Proactive Self-Promotion: Tweak an Art Critic

Without identifying the parties involved, I'll pass on some “gossip” relayed to me by a reliable source about one artist's self-promotion feats.

Christine Atkins, Why Do Trees Whisper
Christine Atkins, Why Do Trees Whisper. Mixed media. ©The Artist

The Artist

  • The artist had work installed at a major museum in a certain city.
  • She created a document that asked people to contact The Reviewer for the city's major paper and urge him to review her exhibit.
  • She made numerous photocopies and passed them out to supporters and (if I heard correctly) people she found at the exhibit who liked the work.

The Supporters

  • The artist's supporters emailed the critic in large numbers. “Please review The Artist's work in your column!”

The Reviewer

  • The reviewer relented (“Please! Call off the dogs!”) and ended up writing a nice feature article with several photos.

Do I recommend annoying an art critic? Absolutely not.
Do I recommend being proactive and not waiting for things to happen? Absolutely!

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10 thoughts on “Proactive Self-Promotion: Tweak an Art Critic”

  1. I don’t know, but this strategy feels it goes a little too far. Were it to catch on I think the few remaining art reviewers would feel besieged and come to resent the artists who’d organized such campaigns. Sometimes a lighter touch can accomplish more. By all means be proactive, but always also put yourself in the shoes of the person on the receiving end of your efforts.

    1. Alyson Stanfield

      Philip: I do hope you noted that I don’t recommend it. But I felt obligated to report that it worked in this instance.
      I think the most important thing to note is that she didn’t wait for the critic to come to her or the museum to do something about it.

  2. Alyson, I hear you. I’ve been impressed over the years how an polite, friendly email and an image, or a hand written note can shake loose some press coverage for a show one’s having. It works about half the time, which is pretty darned good in my opinion.

  3. Growing up in Toronto, there was really one important art critic who was respected by all…He hated almost everything, so getting a good review really meant something…By the time I got old enough to count, he had retired…He was replaced by someone who writes well, but is known to love everything…I know I would get a good review if I bothered…But I don’t want to play this game…I look to art critics to help me along my path… If I need advertising, I will just pay for it up front- it’s more honest…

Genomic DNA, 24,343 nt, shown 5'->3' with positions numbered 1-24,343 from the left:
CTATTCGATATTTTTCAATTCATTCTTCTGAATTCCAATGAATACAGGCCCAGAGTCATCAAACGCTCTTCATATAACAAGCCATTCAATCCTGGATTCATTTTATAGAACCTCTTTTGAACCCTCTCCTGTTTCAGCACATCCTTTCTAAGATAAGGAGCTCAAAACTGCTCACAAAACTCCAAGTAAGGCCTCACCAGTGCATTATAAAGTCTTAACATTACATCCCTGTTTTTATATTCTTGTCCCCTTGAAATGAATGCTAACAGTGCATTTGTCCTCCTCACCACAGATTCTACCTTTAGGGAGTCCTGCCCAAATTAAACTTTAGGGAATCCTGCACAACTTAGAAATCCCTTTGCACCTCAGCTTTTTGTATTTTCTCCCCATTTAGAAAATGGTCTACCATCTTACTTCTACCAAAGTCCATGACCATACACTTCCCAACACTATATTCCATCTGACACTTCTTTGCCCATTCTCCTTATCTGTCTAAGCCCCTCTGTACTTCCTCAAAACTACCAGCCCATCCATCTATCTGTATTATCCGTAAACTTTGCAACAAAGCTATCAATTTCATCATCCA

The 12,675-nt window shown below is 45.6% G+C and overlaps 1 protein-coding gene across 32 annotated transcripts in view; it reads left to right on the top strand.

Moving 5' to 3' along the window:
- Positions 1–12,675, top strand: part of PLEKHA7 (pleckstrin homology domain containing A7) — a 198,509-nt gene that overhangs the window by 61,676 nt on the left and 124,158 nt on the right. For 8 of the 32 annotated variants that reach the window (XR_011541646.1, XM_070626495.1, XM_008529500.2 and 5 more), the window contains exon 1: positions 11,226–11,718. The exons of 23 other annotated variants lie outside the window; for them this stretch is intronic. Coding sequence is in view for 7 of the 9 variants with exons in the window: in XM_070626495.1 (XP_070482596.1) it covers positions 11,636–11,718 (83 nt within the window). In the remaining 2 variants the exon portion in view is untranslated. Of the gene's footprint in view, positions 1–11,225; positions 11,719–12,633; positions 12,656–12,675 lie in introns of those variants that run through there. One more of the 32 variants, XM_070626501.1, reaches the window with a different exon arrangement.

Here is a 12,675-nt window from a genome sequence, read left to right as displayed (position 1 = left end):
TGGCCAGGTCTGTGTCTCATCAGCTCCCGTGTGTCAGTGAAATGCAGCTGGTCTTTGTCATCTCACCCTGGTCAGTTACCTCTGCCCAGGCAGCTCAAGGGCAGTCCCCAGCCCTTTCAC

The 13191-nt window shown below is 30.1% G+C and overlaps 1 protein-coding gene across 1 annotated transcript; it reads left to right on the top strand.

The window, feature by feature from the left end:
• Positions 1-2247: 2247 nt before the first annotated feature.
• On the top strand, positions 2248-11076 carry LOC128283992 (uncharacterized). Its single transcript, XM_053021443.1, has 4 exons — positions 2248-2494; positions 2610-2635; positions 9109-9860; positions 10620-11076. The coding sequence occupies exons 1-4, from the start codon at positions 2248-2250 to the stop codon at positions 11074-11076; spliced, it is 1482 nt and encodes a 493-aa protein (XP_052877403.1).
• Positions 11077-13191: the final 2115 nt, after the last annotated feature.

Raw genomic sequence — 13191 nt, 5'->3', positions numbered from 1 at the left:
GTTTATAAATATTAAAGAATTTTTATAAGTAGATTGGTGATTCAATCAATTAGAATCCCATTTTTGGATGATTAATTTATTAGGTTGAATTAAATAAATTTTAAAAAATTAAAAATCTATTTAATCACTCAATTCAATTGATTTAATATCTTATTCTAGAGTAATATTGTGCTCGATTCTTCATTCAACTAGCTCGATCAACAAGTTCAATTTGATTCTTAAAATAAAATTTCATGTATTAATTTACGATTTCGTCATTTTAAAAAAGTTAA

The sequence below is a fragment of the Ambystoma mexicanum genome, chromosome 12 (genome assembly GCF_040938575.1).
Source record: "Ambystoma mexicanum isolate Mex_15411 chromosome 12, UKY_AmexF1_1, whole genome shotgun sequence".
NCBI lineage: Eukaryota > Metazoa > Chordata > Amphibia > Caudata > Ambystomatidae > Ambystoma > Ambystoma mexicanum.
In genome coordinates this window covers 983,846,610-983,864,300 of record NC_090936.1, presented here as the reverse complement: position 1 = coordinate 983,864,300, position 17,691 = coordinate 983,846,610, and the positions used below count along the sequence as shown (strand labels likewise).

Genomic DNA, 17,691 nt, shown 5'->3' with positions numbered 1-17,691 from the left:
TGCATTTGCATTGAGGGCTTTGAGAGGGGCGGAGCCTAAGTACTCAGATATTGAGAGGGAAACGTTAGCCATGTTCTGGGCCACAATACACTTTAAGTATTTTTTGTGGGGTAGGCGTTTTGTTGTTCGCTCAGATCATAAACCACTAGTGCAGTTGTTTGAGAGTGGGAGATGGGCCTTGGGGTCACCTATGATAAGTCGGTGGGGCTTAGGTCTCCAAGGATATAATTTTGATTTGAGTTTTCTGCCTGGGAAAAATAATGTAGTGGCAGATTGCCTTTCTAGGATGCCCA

1. There’s a difference between advertising and PR (Public Relations or Press Release – both actually fit here).
      A review by a critic is NOT advertising and you shouldn’t think of it the same way. Public relations is about how you relate to the public, including the Media.
      Think about it. If you see a commercial for Pepsi, it impacts you one way. If you see a story about Pepsi on your local news station, it will impact you differently. The first is advertising – you know that the company bought and paid for that. The second somehow gets in further.
      The difference is essentially this – in the first instance, it’s the message the company wants you to hear. In the second instance, it’s a third party giving you information. It feels more genuine. Even though, it’s likely that the reason that story got told in the first place is because – wait for it…
      The company DID SOMETHING to get that PR.
      Oh, and as far as honesty goes – the second is usually credited as being MORE honest, not less. Because it’s coming from a third party.

  4. I got my work noticed by my city’s primary critic by engaging him in a conversation about his writing…well, actually by playfully picking a fight with him.
    I tell my full story here, but the point is that critics are content makers just like artists. And just like artists, they usually like it when someone has something to say about their content!

  5. There’s an underlying message in this story. In order to pull off this strategy, the artist needed to have a mailing list to ask for help. This mailing list of supporters needed to be engaged enough to take action on her request.
    And that’s something that takes time, focus and attention to build. It takes deepening the relationship with your fans. And it takes a sophisticated enough database system to be able to identify your fans by city.
    This artist is clearly and intentionally building her business. She’s not just creating art and hoping that someday someone will notice. Whether or not you agree with her tactics in this particular instance – her strategy is clearly working for her.

  6. Debra…I know the difference…I was going beyond that…If a review has been forced or pressured or the reviewer feels compelled to give a good review, I am not interested…I respect these people & really want to know what they think…If they can’t tell me the bad side as well, what really is the point…? (which is why I then labelled it advertising)…

    1. I agree with you. A review that isn’t genuine, but is written to the specifications given the reviewer is actually advertising. How often do we see positive quotes from “reviewers” on screamingly bad movies.
      Thanks for clarifying.

  7. It’s not anything that I would do, but I still think it was an interesting tactic on the artist’s part. Although, the critic did get pressured to write a review it’s not as if he/she got pressured to write a good review… Thumbs up to the artist!

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